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Harvest 2020 at Deardorff Farms in Colville.
Photo by Jayson Deardorff

Wilbur-Ellis

MARKETING

From field to flour

Identity preserving wheat is no easy task

May 2021
By Trista Crossley


Identity preservation in agriculture isn’t a new concept, but as consumers become more interested in how and where their food is grown, it could give growers a way to connect with the public and add value to their product.

Identity preservation in agriculture is generally defined as tracking a specific commodity shipment or load by segregating it to maintain something unique, such as a trait or method of production, that would be lost if commingled during storage, handling or processing. While the advantages of identity-preserved (IP) wheat might be enticing, there are some obstacles to implementing such a system, namely how to store and handle the product.

In the Pacific Northwest (PNW), Shepherd’s Grain is an example of a company that uses IP wheat to promote its farmers who employ no-till, direct-seed production methods. The company works with 35 farmers in Northern Idaho, Eastern Washington and a few in Oregon and Montana. It uses third-party certification to ensure its growers meet sustainability and land improvement criteria. On its website, shepherdsgrain.com, consumers can enter a code printed on a Shepherd’s Grain bag of flour to see information about the farmer who grew the wheat. Jeremy Bunch, COO of Shepherd’s Grain, said the concept is an opportunity to educate consumers on sustainable farming practices.

“It’s been a growing market because consumers value transparency and traceability. They know the farms the wheat is coming from. They have an opportunity to learn about agriculture directly from the farmer,” Bunch said, adding that he believes demand will continue to grow for identity preserving specific varieties of wheat that function for a particular baking application.

Most of Shepherd’s Grain’s growers have some on-farm storage; for those that don’t, they work with a commercial elevator to keep their wheat segregated. Bunch said at harvest, the company takes a five-pound sample from each farmer’s bin. That sample is sent to a lab to be milled and a flour bake test is made.

“I know what each growers’ protein is for their wheat, and I know how the dough from each farmer performs. I’m able to blend for consistency,” he explained. In many cases, Shepherd’s Grain will end up blending two to five growers’ wheat to maintain a specific protein level. When a consumer tracks a bag of flour, it leads back to one of those farms that contributed to that batch.

King Arthur Baking Company started an IP program for white whole wheat with Farmer Direct Foods back in 2011. It came out of an effort by Kansas White Wheat Producers to market their grain from a specific pool of growers. Like the Shepherd’s Grain program, King Arthur Baking’s IP flour can be traced back to a specific field, but the company has chosen to release only county-level information to consumers to preserve their Kansas growers’ privacy.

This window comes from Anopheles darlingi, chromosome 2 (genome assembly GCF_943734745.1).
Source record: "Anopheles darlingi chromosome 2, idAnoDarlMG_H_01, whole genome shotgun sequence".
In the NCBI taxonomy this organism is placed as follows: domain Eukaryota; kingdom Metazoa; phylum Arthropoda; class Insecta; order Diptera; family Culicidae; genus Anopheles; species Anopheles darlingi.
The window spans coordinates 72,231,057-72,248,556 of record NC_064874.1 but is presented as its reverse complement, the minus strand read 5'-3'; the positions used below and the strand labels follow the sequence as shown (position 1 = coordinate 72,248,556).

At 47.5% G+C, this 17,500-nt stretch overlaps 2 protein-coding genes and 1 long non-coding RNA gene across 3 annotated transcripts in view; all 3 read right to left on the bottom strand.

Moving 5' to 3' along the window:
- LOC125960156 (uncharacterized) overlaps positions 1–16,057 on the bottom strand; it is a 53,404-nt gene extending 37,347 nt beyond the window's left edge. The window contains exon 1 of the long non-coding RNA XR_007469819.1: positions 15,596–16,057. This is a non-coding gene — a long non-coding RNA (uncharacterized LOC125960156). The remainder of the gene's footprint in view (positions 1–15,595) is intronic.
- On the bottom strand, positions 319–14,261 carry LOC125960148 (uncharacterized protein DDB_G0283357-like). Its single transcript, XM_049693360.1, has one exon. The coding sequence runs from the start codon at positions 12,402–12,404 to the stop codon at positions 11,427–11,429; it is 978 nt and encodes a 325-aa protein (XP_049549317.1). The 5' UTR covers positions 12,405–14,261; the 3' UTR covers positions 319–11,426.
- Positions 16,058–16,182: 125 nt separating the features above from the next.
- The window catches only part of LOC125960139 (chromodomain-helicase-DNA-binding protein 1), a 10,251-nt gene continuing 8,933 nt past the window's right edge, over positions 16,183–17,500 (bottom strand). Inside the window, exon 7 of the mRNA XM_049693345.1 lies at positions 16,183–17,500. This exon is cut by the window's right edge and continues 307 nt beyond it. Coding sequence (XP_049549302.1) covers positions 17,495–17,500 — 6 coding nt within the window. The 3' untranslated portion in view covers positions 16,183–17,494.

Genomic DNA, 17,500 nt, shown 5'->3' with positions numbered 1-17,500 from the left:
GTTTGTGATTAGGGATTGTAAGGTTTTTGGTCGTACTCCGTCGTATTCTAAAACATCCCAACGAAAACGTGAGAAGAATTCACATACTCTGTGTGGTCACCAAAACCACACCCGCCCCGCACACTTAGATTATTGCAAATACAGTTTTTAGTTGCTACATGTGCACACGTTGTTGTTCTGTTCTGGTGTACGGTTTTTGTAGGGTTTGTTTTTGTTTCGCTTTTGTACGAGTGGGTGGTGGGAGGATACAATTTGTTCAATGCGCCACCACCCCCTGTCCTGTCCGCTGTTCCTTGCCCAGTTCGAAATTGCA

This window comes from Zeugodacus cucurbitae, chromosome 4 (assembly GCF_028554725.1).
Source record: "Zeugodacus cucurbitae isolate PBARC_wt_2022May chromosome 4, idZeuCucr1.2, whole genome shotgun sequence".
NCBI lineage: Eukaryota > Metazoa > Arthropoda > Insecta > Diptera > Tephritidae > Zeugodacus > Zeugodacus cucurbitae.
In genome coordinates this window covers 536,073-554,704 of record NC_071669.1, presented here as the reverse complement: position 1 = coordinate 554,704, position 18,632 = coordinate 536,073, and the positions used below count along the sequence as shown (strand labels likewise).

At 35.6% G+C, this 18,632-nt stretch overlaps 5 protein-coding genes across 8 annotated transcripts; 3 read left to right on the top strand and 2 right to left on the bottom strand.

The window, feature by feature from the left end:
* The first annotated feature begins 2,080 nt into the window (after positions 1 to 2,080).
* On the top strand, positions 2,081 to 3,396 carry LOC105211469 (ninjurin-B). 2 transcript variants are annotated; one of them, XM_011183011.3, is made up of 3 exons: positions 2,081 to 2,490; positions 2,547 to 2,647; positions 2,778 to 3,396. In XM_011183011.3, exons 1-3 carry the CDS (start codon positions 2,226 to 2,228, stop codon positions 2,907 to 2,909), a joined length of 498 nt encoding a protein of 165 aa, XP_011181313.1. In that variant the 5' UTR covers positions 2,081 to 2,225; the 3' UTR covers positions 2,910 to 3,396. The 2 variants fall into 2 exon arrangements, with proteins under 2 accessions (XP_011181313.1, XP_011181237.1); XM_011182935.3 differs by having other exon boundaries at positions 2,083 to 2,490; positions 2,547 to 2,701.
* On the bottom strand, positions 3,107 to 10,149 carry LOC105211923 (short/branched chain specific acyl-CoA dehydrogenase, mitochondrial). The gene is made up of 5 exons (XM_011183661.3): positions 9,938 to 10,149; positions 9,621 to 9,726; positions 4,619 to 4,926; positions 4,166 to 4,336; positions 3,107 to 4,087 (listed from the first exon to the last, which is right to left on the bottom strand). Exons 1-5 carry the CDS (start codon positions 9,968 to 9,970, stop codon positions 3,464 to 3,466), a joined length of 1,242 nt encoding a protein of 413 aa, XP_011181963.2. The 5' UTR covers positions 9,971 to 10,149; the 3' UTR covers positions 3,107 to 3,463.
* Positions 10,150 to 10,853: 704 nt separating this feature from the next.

“The purpose of the IP program is to foster good and sustainable farm practices in a farm-to-table model,” explained Brad Heald, director of mill relations for King Arthur Baking. “The program has different checks and balances in it. There are grower agreements which drive growing practices and reporting for the acres in the program. The IP program is the method to administer these different attributes, so what we say on the bag is true.”

Growers who participate in King Arthur Baking’s IP program are required to test their grain immediately upon harvest for protein levels, especially if they are doing on-farm storage. Like Shepherd’s Grain, wheat from different farmers may be blended in order to maintain product consistency. The product is still considered IP as all the sources of wheat are adhering to the program’s requirements.

Heald said the first step in developing an IP program is deciding what the reason or goal for the program is. For King Arthur Baking, it’s a combination of food safety and sustainability. Then comes the practical considerations, such as where is the wheat going to go? Is there enough on-farm storage to store the wheat? Do farmers need to bring it to a more centralized point, and once they get it there, how are they going to bin it to keep it segregated?

“Getting that wheat tested and binned appropriately, whether it’s on-farm or at a centralized location for the multiple growers in the program, that’s really, really key,” he said. “Unless a grower has the resources, they are not going to be able to enter the IP market on their own. Most grain goes to a country elevator or a terminal elevator. Once it gets in there, it has lost its identity. So having either on-farm storage or delivering it to someplace that will roll it up and put it into a blending operation to meet a specific goal is pretty key.”